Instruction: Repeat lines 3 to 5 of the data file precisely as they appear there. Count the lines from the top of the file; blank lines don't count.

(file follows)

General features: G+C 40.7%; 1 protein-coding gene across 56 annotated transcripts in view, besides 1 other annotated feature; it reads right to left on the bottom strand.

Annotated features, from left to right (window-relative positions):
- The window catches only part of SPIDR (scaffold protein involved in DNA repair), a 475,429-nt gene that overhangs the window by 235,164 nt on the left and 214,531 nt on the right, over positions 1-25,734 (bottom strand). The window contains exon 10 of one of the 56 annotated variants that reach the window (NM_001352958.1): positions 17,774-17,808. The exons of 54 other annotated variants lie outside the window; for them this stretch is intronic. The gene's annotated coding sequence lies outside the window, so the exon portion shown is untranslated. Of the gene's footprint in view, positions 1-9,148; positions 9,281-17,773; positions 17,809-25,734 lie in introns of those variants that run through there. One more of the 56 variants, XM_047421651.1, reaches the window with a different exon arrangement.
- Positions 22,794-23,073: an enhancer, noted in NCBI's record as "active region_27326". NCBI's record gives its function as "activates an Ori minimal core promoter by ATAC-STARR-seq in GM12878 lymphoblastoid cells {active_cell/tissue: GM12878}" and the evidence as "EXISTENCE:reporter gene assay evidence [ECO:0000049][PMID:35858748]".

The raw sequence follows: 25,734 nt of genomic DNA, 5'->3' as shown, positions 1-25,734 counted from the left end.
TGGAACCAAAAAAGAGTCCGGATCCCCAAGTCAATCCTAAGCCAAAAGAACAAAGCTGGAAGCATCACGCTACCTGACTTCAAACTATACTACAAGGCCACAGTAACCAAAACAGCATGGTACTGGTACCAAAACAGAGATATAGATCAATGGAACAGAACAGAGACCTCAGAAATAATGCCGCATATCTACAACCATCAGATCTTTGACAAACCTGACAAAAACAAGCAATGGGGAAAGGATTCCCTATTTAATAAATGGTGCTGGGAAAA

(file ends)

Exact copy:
- The window catches only part of SPIDR (scaffold protein involved in DNA repair), a 475,429-nt gene that overhangs the window by 235,164 nt on the left and 214,531 nt on the right, over positions 1-25,734 (bottom strand). The window contains exon 10 of one of the 56 annotated variants that reach the window (NM_001352958.1): positions 17,774-17,808. The exons of 54 other annotated variants lie outside the window; for them this stretch is intronic. The gene's annotated coding sequence lies outside the window, so the exon portion shown is untranslated. Of the gene's footprint in view, positions 1-9,148; positions 9,281-17,773; positions 17,809-25,734 lie in introns of those variants that run through there. One more of the 56 variants, XM_047421651.1, reaches the window with a different exon arrangement.
- Positions 22,794-23,073: an enhancer, noted in NCBI's record as "active region_27326". NCBI's record gives its function as "activates an Ori minimal core promoter by ATAC-STARR-seq in GM12878 lymphoblastoid cells {active_cell/tissue: GM12878}" and the evidence as "EXISTENCE:reporter gene assay evidence [ECO:0000049][PMID:35858748]".

The raw sequence follows: 25,734 nt of genomic DNA, 5'->3' as shown, positions 1-25,734 counted from the left end.